What can I afford, how long have I got Rome wasn’t built in a day and a complicated garden on the West Coast of Scotland will take time to grow in.  Plant a realistic budget, plants are comparatively cheap if you choose sensibly, big instant and expensive specimens won’t establish in expose situations anyway, but filling a whole gardens worth a once can still cost a fair bit. Fencing, topsoil, machinery hire, building work and hired help will soon add up to a tidy sum.
The Level of maintenance you are willing to carry out (or have carried out on your behalf) Do you want an intricate and vast garden with rock garden, lawns, herbaceous borders, woodland, pond garden, herb garden, etc. If you do are you willing to employ an  army of gardeners or spend hundreds of hours a week yourself in the garden to keep it up to the level you want. Low maintenance  is the best approach for the majority of us who only have an afternoon a week to spend in the garden. Simple modifications can  save hours of maintenance, use plants with ground-covering properties of similar vigour in association so that when they have filled out they leave few gaps for weeds, mulching beds and infrequently used areas of grass can have bulbs planted in them, or given  over to meadow, so adding to the aesthetic and saving on mowing. Generally the more formal the style of gardening the more looking after it will need; neat, clipped hedges, manicured lawns and perfect borders all need plenty of attention from the gardener. Container gardening is becoming ever more popular for  reasons of our busy lifestyles, remember though a plant in a pot needs watered more often than if it were in the ground, selecting  more drought tolerant species helps in the summer but on the flip side they may need to be put under the eaves in the winter to  keep some of the rain off and plants in pots are more vulnerable to frost than those in the ground, but they can be brought in out of harms way. Vitally important with coastal garden is selecting pots which are heavy and broad-based enough not to  blow over in the wind, despite being more fragile and often more expensive a ceramic pot has a distinct weight advantage, also  remember that a terracotta pot dries out quicker than a plastic one and try to find frost-resistant ceramic pots.
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© Garden Cottage Nursery, 2017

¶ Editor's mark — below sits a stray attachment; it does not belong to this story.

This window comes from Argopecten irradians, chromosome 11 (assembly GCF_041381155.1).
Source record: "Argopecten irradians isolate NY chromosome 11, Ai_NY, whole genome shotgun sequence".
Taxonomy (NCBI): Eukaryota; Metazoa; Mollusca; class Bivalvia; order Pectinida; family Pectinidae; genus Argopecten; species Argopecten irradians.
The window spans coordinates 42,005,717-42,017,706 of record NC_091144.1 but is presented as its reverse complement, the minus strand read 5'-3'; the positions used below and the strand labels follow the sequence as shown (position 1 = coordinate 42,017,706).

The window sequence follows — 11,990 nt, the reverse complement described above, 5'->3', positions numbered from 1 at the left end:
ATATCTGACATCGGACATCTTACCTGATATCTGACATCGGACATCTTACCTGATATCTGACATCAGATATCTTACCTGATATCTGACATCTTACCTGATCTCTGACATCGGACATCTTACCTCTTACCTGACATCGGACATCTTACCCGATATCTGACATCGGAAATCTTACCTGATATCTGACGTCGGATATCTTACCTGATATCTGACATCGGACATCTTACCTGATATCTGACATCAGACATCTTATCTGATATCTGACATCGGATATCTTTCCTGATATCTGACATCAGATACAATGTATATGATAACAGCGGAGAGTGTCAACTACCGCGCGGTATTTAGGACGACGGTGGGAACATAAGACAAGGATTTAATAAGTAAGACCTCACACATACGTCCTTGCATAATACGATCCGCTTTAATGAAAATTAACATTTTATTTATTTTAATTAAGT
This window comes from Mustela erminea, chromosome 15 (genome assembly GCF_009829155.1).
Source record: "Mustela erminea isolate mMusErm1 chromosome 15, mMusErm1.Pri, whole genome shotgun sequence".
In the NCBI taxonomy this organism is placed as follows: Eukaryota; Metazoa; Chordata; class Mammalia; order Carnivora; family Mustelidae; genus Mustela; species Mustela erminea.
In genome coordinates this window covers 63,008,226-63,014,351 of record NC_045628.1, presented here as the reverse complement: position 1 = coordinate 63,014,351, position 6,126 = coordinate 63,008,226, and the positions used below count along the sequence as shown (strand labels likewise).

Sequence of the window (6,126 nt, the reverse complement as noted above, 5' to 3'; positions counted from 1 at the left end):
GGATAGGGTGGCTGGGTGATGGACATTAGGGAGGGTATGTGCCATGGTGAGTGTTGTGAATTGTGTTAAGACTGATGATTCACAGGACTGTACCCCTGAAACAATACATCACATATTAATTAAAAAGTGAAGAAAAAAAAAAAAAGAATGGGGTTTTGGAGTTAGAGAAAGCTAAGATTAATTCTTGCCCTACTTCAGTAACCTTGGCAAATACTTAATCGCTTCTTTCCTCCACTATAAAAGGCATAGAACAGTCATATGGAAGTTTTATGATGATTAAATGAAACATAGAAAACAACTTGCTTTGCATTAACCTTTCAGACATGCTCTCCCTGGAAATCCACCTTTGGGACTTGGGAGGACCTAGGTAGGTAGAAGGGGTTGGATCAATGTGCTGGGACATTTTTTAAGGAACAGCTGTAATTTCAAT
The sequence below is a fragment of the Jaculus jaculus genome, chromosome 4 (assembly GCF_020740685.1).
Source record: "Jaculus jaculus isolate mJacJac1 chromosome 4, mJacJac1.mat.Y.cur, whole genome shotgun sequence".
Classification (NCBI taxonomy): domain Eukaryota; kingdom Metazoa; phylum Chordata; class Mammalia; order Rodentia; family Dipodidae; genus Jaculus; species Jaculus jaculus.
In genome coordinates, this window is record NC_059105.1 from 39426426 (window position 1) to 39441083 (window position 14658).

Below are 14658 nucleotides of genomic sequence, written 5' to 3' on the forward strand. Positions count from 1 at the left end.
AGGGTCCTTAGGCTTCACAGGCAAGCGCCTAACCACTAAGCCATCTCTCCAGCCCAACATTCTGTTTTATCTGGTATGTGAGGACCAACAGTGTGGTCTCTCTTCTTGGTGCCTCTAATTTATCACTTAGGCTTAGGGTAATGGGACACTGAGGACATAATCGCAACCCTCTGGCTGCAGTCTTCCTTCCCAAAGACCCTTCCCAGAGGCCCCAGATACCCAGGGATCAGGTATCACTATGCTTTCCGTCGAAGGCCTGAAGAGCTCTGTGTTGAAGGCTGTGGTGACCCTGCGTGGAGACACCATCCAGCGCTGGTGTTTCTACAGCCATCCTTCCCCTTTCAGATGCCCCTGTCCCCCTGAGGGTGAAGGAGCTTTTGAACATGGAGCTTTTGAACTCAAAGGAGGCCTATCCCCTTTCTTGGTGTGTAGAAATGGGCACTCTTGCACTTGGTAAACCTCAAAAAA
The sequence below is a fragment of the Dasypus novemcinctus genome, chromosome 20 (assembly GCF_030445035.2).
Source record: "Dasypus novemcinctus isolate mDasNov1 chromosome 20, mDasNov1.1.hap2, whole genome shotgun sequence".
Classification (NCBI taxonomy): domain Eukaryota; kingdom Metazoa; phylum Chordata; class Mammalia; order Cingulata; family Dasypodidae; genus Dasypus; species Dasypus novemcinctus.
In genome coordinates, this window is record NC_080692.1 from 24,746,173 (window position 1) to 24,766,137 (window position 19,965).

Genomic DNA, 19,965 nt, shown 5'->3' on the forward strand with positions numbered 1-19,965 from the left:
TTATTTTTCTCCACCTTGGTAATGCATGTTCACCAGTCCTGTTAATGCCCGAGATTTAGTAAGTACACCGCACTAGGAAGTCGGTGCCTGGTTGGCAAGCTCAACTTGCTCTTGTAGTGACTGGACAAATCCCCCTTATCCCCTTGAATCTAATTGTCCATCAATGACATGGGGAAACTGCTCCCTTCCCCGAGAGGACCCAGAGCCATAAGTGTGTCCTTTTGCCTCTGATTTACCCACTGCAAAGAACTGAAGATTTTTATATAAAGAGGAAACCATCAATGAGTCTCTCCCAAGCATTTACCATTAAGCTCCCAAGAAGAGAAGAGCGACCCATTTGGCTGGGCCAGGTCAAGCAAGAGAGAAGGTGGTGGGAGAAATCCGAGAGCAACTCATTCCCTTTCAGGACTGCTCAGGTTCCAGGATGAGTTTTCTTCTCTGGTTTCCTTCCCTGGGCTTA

Know Your Site And Desires

Coastal Gardening

What Do I Want, What Can I Have?
First steps in planning out a garden should be what kind of garden do you desire and what can be practically achieved.  Here are a few points to consider:
Personal preference Most important to you, but not necessarily practical, immaculate lawns and fine topiary gardens are unlikely to succeed on Unst at the top of the Shetland Islands and a cactus garden outdoors in wet Argyll will soon turn to mush. All of the following points should help you to find the happiest compromise between what you want and what your site will allow.
Impact on ones surroundings Not just as touched upon in the above point but also consider the implications your little corner of paradise may have on your neighbours. Battles over out-sized leylandii hedges are common in Suburbia and not without parallel in coastal communities. Many communities, especially in tourist villages have 'Standards' for gardens, that all must follow a certain theme, or have lawns or hedges kept below a certain height. Remember your more wacky tastes may not be shared by everyone and while you can decorate the inside of your house as garishly as you please and nobody else will know, a garden is usually open enough for everybody around to share in your unique tastes and a garden sticking out like a sore thumb may make you subject of mumbled conversations in the Post Office.
Current fashions and trends Important to some and not at all to others. Some positively relish flying in the face of change, a word of caution though what looks very à la mode today can look very passé in ten years time, consider this in planning the longevity of your garden. Part of the joy of a garden is the redevelopment of areas once you become bored with them or they have gone past their best. Dwarf conifer and heather gardens have now passed from grace and seem very unlikely to return, as have island beds and with the seemingly inexorable trend towards a more wild and informal structure of gardens as a whole, the herbaceous border will become less common and the matrix system of mixing perennials and grasses will become more widely used. Remember though that predictions only exist to be disproved and thankfully much in terms of garden fashions remains timeless.